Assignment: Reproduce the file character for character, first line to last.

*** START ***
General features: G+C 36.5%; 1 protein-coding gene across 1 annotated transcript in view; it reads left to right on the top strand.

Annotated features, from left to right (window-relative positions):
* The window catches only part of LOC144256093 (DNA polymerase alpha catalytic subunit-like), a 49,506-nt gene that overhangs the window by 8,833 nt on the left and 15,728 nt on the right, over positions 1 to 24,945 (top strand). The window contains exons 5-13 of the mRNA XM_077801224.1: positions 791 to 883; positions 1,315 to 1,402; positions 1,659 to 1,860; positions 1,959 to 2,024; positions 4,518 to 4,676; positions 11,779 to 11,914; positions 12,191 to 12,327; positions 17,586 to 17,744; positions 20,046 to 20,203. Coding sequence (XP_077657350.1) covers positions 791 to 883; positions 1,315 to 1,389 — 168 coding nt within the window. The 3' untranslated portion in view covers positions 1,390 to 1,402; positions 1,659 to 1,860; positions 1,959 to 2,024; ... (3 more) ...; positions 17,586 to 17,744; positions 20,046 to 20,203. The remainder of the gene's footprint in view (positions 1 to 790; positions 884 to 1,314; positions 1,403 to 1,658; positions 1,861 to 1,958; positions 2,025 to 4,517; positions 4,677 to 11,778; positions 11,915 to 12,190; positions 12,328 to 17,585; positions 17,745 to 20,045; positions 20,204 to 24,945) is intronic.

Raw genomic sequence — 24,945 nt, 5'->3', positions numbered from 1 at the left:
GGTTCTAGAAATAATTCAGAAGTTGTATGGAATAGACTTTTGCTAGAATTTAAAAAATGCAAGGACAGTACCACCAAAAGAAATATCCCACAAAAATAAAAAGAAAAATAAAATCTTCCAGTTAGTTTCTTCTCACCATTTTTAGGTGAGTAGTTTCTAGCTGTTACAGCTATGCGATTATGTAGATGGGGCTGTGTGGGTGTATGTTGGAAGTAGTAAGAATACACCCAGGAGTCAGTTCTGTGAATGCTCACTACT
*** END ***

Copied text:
General features: G+C 36.5%; 1 protein-coding gene across 1 annotated transcript in view; it reads left to right on the top strand.

Annotated features, from left to right (window-relative positions):
* The window catches only part of LOC144256093 (DNA polymerase alpha catalytic subunit-like), a 49,506-nt gene that overhangs the window by 8,833 nt on the left and 15,728 nt on the right, over positions 1 to 24,945 (top strand). The window contains exons 5-13 of the mRNA XM_077801224.1: positions 791 to 883; positions 1,315 to 1,402; positions 1,659 to 1,860; positions 1,959 to 2,024; positions 4,518 to 4,676; positions 11,779 to 11,914; positions 12,191 to 12,327; positions 17,586 to 17,744; positions 20,046 to 20,203. Coding sequence (XP_077657350.1) covers positions 791 to 883; positions 1,315 to 1,389 — 168 coding nt within the window. The 3' untranslated portion in view covers positions 1,390 to 1,402; positions 1,659 to 1,860; positions 1,959 to 2,024; ... (3 more) ...; positions 17,586 to 17,744; positions 20,046 to 20,203. The remainder of the gene's footprint in view (positions 1 to 790; positions 884 to 1,314; positions 1,403 to 1,658; positions 1,861 to 1,958; positions 2,025 to 4,517; positions 4,677 to 11,778; positions 11,915 to 12,190; positions 12,328 to 17,585; positions 17,745 to 20,045; positions 20,204 to 24,945) is intronic.

Raw genomic sequence — 24,945 nt, 5'->3', positions numbered from 1 at the left:
GGTTCTAGAAATAATTCAGAAGTTGTATGGAATAGACTTTTGCTAGAATTTAAAAAATGCAAGGACAGTACCACCAAAAGAAATATCCCACAAAAATAAAAAGAAAAATAAAATCTTCCAGTTAGTTTCTTCTCACCATTTTTAGGTGAGTAGTTTCTAGCTGTTACAGCTATGCGATTATGTAGATGGGGCTGTGTGGGTGTATGTTGGAAGTAGTAAGAATACACCCAGGAGTCAGTTCTGTGAATGCTCACTACT